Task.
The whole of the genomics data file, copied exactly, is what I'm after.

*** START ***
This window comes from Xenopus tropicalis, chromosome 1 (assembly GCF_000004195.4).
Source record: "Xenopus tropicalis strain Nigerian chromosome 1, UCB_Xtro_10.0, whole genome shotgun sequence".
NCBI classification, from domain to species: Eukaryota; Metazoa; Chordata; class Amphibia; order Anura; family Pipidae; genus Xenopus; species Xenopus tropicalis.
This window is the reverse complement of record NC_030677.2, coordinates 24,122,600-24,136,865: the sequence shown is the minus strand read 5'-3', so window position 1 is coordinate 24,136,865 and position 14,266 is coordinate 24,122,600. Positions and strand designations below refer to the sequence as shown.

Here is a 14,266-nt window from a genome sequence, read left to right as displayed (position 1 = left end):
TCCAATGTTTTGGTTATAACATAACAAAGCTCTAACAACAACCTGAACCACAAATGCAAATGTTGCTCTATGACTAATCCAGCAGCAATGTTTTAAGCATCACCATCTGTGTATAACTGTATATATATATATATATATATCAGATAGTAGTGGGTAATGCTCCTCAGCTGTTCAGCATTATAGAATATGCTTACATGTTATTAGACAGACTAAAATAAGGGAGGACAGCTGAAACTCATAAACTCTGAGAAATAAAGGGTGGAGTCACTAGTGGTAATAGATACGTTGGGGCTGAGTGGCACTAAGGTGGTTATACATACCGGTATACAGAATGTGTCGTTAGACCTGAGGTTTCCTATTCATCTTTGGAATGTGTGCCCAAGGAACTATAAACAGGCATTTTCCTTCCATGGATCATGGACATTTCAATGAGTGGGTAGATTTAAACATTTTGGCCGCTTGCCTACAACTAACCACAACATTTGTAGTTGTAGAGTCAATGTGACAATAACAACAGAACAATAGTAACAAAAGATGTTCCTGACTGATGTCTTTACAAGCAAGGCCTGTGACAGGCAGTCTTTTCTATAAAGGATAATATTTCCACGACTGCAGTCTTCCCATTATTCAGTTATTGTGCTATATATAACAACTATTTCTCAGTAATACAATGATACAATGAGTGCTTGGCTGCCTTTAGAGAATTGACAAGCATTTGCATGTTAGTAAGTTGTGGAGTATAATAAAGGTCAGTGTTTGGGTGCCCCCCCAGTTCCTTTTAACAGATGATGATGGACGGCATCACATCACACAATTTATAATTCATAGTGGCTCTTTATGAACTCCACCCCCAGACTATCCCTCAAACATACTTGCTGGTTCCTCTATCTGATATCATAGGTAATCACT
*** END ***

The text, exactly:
This window comes from Xenopus tropicalis, chromosome 1 (assembly GCF_000004195.4).
Source record: "Xenopus tropicalis strain Nigerian chromosome 1, UCB_Xtro_10.0, whole genome shotgun sequence".
NCBI classification, from domain to species: Eukaryota; Metazoa; Chordata; class Amphibia; order Anura; family Pipidae; genus Xenopus; species Xenopus tropicalis.
This window is the reverse complement of record NC_030677.2, coordinates 24,122,600-24,136,865: the sequence shown is the minus strand read 5'-3', so window position 1 is coordinate 24,136,865 and position 14,266 is coordinate 24,122,600. Positions and strand designations below refer to the sequence as shown.

Here is a 14,266-nt window from a genome sequence, read left to right as displayed (position 1 = left end):
TCCAATGTTTTGGTTATAACATAACAAAGCTCTAACAACAACCTGAACCACAAATGCAAATGTTGCTCTATGACTAATCCAGCAGCAATGTTTTAAGCATCACCATCTGTGTATAACTGTATATATATATATATATATATCAGATAGTAGTGGGTAATGCTCCTCAGCTGTTCAGCATTATAGAATATGCTTACATGTTATTAGACAGACTAAAATAAGGGAGGACAGCTGAAACTCATAAACTCTGAGAAATAAAGGGTGGAGTCACTAGTGGTAATAGATACGTTGGGGCTGAGTGGCACTAAGGTGGTTATACATACCGGTATACAGAATGTGTCGTTAGACCTGAGGTTTCCTATTCATCTTTGGAATGTGTGCCCAAGGAACTATAAACAGGCATTTTCCTTCCATGGATCATGGACATTTCAATGAGTGGGTAGATTTAAACATTTTGGCCGCTTGCCTACAACTAACCACAACATTTGTAGTTGTAGAGTCAATGTGACAATAACAACAGAACAATAGTAACAAAAGATGTTCCTGACTGATGTCTTTACAAGCAAGGCCTGTGACAGGCAGTCTTTTCTATAAAGGATAATATTTCCACGACTGCAGTCTTCCCATTATTCAGTTATTGTGCTATATATAACAACTATTTCTCAGTAATACAATGATACAATGAGTGCTTGGCTGCCTTTAGAGAATTGACAAGCATTTGCATGTTAGTAAGTTGTGGAGTATAATAAAGGTCAGTGTTTGGGTGCCCCCCCAGTTCCTTTTAACAGATGATGATGGACGGCATCACATCACACAATTTATAATTCATAGTGGCTCTTTATGAACTCCACCCCCAGACTATCCCTCAAACATACTTGCTGGTTCCTCTATCTGATATCATAGGTAATCACT